We can now use \(\eqref{E:FF}\) to construct \(F\). Choose the
\(24\times 2\) matrix \(D\) by
\begin{Shaded}
\begin{Highlighting}[]
\NormalTok{d <-}\StringTok{ }\KeywordTok{matrix} \NormalTok{(}\DecValTok{0}\NormalTok{, }\DecValTok{24}\NormalTok{, }\DecValTok{2}\NormalTok{)}
\KeywordTok{diag} \NormalTok{(d) <-}\StringTok{ }\DecValTok{1}
\end{Highlighting}
\end{Shaded}
The corresponding \(F\) is
Using the sup-norm we find \(\|H-F'F\|_\infty\) equal to 1.2212e-15 and
\(\mathbf{tr}(X-FS')'(X-FS')\) equal to 77.5050049607.
Now we cheat a bit and simply make an \(X\) such that \(X'X=SHS'\). We
use a \(30\times 30\) matrix of standard normals, orthonormalize it with
\texttt{qr()}, and take the first 6 columns as \(K\) and the last 24 as
\(K_\perp\). Then \(\Lambda\) and \(L\) are taken from the eigenvalue
decomposition of \(SHS'\).
The sum of squares of \(X\) and the trace norm of \(R\) are both 58,
which means minimum least squares loss is zero. With the same \(D\) as
before we use \(\eqref{E:FF}\) to construct \(F\). Again
\(\|H-F'F\|_\infty\) is equal to 1.3323e-15 and now \(\|X-FS'\|_\infty\)
is equal to 1.4211e-14.
\section{And Now \ldots{} For Our Next
Act}\label{and-now-for-our-next-act}
In the second part of this paper we will discuss an algorithm in R that
minimizes \(\eqref{E:LS}\) over \(S\in\mathcal{S}\), \(H\in\mathcal{H}\)
and \(F\) with \(F'F=H\). This is a one-step algorithm, in the sense
that we construct \(S, H\) and \(F\) simultaneously. Clearly choice of
\(\mathcal{S}\) and \(\mathcal{H}\) is critical here. In fact, we will
modify the problem somewhat so that we minimize \[
\sigma(F,H,S)=\mathbf{tr}(X-FHS')'(X-FHS'),
\] where we require \(F'F=I\) and \(H\in\mathcal{H}\). Both
\(\mathcal{S}\) and \(\mathcal{H}\) are defined by elementwise box
constraints, which include the extreme cases of no constraint and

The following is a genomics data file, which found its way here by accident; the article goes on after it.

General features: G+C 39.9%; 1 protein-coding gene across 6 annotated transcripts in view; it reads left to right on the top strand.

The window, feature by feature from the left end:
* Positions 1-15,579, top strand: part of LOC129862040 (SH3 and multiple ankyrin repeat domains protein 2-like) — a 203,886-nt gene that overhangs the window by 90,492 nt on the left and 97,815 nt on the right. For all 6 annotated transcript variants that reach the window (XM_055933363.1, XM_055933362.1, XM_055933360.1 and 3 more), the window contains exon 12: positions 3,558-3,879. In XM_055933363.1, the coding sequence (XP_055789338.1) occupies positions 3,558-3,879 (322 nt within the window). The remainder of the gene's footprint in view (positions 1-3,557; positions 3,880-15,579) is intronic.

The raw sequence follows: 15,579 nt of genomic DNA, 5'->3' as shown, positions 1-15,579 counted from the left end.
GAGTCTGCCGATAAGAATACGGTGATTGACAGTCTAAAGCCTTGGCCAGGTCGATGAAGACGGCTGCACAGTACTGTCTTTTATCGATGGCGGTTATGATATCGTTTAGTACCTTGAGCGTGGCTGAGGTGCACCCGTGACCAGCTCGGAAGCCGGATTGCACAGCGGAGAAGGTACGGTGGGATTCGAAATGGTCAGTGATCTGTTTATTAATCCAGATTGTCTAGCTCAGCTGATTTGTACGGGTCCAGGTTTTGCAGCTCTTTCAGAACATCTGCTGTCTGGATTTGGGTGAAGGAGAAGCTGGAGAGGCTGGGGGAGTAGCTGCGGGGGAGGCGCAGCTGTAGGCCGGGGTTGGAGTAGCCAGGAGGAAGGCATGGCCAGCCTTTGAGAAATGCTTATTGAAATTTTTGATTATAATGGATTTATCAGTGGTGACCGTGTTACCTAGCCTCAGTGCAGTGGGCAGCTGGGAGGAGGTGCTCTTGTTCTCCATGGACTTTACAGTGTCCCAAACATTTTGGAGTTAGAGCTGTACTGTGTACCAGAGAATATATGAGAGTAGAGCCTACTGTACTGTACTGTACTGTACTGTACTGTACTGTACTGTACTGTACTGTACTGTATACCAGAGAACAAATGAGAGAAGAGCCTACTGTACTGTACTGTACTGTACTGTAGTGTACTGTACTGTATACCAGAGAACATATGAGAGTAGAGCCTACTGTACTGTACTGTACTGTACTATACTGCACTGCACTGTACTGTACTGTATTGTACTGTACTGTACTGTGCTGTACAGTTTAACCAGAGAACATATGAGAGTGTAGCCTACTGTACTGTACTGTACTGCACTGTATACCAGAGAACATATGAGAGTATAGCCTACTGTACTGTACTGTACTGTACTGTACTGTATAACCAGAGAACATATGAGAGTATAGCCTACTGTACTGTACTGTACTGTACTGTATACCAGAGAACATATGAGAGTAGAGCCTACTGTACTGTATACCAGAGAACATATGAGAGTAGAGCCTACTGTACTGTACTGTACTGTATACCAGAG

constrained to be a fixed real number.
\section*{References}\label{references}
\addcontentsline{toc}{section}{References}
\hypertarget{refs}{}
\hypertarget{ref-guttman_55}{}
Guttman, L. 1955. ``The Determinacy of Factor Score Matrices with
Implications for Five Other Problems of Common Factor Theory.''
\emph{The British Journal of Statistical Psychology} 8 (2): 65--81.
\hypertarget{ref-kestelman_52}{}
Kestelman, H. 1952. ``The Fundamental Equation of Factor Analysis.''
\emph{British Journal of Psychology, Statistical Section} 5: 1--6.
\hypertarget{ref-schoenemann_71}{}
Schönemann, P.H. 1971. ``The Minimum Average Correlation between
Equivalent Sets of Uncorrelated Factors.'' \emph{Psychometrika} 36:
21--30.
\hypertarget{ref-steiger_79}{}
Steiger, J.H. 1979. ``Factor Indeterminacy in the 1930's and the 1970's.
Some Interesting Parallels.'' \emph{Psychometrika} 44 (4): 157--67.
\hypertarget{ref-steiger_schoenemann_78}{}
Steiger, J.H., and P.H. Schönemann. 1978. ``A History of Factor
Indeterminacy.'' In \emph{Theory Construction and Data Analysis in the
Behavioral Sciences}, edited by S. Shye. San Francisco: Jossey-Bass.
\hypertarget{ref-wilson_28}{}
Wilson, E.B. 1928. ``Reviewed Work(s): The Abilities of Man, Their
Nature and Measurement by C. Spearman.'' \emph{Science, New Series} 67
(1731): 244--48.
\end{document}